The team cleans the roadway from curb to curb, avoiding tent spaces and personal items.  The work is all done by hand with shovels, rakes and pitchforks.  Heavy equipment, like a street sweeper, could damage someone’s tent, which the Hall said the city wants to avoid.  The cleaning crew is flanked by private security and followed up by a contracted bio-wasted cleaning service.

These sweeps used to look different.

Before this year, people living on the streets had to pack up and move their encampments before the cleanings, or else their belongings could have been thrown out by the Street Transportation team alongside Phoenix Police.  But after complaints that the City was trashing things like IDs and birth certificates, it scaled back.

The complaints also drew the attention of the Department of Justice, which opened an investigation last August 2021 into Phoenix Police to determine, in part, whether the agency unlawfully seized or disposed of belongings.  As of the end of October this year, the DOJ was still interviewing police staff and observing training as part of the investigation.

They basically pick up trash out of the streets,” Brown said, noting the city usually won’t pick anything up on his property.  “Two hours later, you wouldn’t know they were here.”

As soon as the City cleans up the streets, more garbage seems to pile up.

“I don't think it's fair that me or my employees have to clean this,” Brown added. “And I don't think it's fair that the City of Phoenix’s tax dollars are going for cleanups that are ineffective.”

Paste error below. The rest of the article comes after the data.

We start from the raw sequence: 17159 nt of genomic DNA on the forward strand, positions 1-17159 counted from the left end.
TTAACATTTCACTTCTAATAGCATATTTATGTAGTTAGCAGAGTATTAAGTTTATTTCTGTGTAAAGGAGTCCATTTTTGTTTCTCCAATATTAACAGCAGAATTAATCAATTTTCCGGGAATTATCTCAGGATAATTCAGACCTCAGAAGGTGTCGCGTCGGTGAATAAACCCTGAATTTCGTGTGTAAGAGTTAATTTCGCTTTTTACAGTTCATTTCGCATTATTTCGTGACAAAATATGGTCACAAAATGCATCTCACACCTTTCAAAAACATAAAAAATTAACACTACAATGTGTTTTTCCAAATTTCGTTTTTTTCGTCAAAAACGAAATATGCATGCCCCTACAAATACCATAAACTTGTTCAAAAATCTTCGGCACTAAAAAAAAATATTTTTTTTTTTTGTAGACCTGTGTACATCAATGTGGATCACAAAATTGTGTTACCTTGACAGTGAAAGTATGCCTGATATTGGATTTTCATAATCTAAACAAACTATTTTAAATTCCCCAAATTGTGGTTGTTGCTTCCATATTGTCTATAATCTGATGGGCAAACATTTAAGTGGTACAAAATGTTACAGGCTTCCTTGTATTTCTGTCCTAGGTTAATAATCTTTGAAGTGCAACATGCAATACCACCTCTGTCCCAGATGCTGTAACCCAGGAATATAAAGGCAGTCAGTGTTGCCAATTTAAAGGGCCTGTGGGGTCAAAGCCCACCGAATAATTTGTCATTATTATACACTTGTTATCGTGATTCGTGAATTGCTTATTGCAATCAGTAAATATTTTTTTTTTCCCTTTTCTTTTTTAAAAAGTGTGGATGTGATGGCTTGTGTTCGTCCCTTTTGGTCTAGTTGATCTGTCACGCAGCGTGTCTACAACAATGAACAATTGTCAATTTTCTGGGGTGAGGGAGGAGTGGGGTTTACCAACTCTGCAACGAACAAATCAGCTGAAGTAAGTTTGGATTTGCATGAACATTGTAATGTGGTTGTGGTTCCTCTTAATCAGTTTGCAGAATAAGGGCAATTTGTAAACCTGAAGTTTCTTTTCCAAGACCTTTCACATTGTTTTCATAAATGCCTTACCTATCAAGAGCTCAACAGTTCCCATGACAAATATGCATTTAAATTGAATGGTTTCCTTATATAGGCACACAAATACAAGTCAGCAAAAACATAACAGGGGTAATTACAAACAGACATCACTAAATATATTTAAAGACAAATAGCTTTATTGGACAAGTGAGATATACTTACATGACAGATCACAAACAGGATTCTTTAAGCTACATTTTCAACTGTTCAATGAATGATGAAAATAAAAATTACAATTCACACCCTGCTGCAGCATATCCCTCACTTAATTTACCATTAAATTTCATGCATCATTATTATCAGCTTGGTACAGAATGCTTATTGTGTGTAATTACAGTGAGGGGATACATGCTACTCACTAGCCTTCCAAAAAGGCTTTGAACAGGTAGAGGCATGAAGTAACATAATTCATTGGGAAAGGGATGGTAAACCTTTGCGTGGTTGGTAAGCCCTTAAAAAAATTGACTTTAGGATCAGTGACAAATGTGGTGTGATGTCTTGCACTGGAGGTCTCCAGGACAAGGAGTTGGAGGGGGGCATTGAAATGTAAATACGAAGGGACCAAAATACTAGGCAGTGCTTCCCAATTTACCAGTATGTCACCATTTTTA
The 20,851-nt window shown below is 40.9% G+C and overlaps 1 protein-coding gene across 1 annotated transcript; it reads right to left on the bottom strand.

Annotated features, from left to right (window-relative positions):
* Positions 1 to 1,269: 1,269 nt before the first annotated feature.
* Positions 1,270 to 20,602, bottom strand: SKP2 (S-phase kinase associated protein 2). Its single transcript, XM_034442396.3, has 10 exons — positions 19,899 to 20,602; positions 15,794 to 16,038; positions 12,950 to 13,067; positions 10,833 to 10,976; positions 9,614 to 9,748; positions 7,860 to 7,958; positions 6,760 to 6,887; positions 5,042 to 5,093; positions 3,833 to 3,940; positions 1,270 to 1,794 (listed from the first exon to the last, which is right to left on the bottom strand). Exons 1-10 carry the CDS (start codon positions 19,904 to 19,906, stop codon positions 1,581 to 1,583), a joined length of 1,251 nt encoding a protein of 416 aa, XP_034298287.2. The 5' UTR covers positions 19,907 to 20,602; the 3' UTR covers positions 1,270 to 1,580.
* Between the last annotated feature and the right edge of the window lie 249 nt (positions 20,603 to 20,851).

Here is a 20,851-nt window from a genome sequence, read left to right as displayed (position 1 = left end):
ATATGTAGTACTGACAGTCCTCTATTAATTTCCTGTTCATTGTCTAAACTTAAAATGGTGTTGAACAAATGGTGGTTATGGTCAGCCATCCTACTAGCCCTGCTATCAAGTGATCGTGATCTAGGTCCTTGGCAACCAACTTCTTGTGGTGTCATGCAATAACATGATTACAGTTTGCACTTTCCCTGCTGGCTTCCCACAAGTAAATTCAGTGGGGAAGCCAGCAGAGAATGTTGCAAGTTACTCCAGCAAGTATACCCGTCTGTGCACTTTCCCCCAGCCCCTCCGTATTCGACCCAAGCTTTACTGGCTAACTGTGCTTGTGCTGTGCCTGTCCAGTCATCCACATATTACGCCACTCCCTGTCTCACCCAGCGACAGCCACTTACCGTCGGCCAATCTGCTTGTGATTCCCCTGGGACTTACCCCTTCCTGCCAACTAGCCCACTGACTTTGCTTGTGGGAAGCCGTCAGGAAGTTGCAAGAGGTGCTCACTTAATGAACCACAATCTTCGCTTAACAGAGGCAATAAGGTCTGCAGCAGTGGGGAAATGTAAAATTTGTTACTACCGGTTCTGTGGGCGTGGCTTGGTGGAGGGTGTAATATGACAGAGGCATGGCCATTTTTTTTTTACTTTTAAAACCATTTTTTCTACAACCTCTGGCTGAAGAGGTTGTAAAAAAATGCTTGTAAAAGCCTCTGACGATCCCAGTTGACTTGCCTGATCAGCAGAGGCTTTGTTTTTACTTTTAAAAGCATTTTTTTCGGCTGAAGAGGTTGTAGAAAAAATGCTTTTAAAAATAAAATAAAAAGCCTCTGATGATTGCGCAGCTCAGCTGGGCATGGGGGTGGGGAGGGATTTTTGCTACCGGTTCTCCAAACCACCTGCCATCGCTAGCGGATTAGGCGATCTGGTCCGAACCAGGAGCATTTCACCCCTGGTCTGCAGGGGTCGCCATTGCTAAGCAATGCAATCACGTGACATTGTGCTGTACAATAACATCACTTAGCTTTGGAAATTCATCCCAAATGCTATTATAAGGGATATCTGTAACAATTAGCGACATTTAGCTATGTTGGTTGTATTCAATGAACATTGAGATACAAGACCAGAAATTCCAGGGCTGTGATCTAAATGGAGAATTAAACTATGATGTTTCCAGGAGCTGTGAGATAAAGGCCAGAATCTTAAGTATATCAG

The city says Public Works empties dumpsters daily and they’ve recently restored grates on storm drains to avoid build-up in the drains.

“The city is doing more than it ever has to address the issue of homelessness and get people connected to the right resources,” Hall stated.

Hall added that the city is planning to start enhanced cleanings in the encampment by the end of the year.  Under this new plan, those staying on the streets could move their belongings and put them in storage while the city cleaned.  There would also be a way to reclaim abandoned belongings during cleanings.

A new judge took over the lawsuit in early November, and it’s up to him to decide if the Zone is in fact a public nuisance or if the case should be thrown out as the trash keeps piling up.


Learn more about other 12News investigations by subscribing to the 12News YouTube channel and watching our I-Team playlist.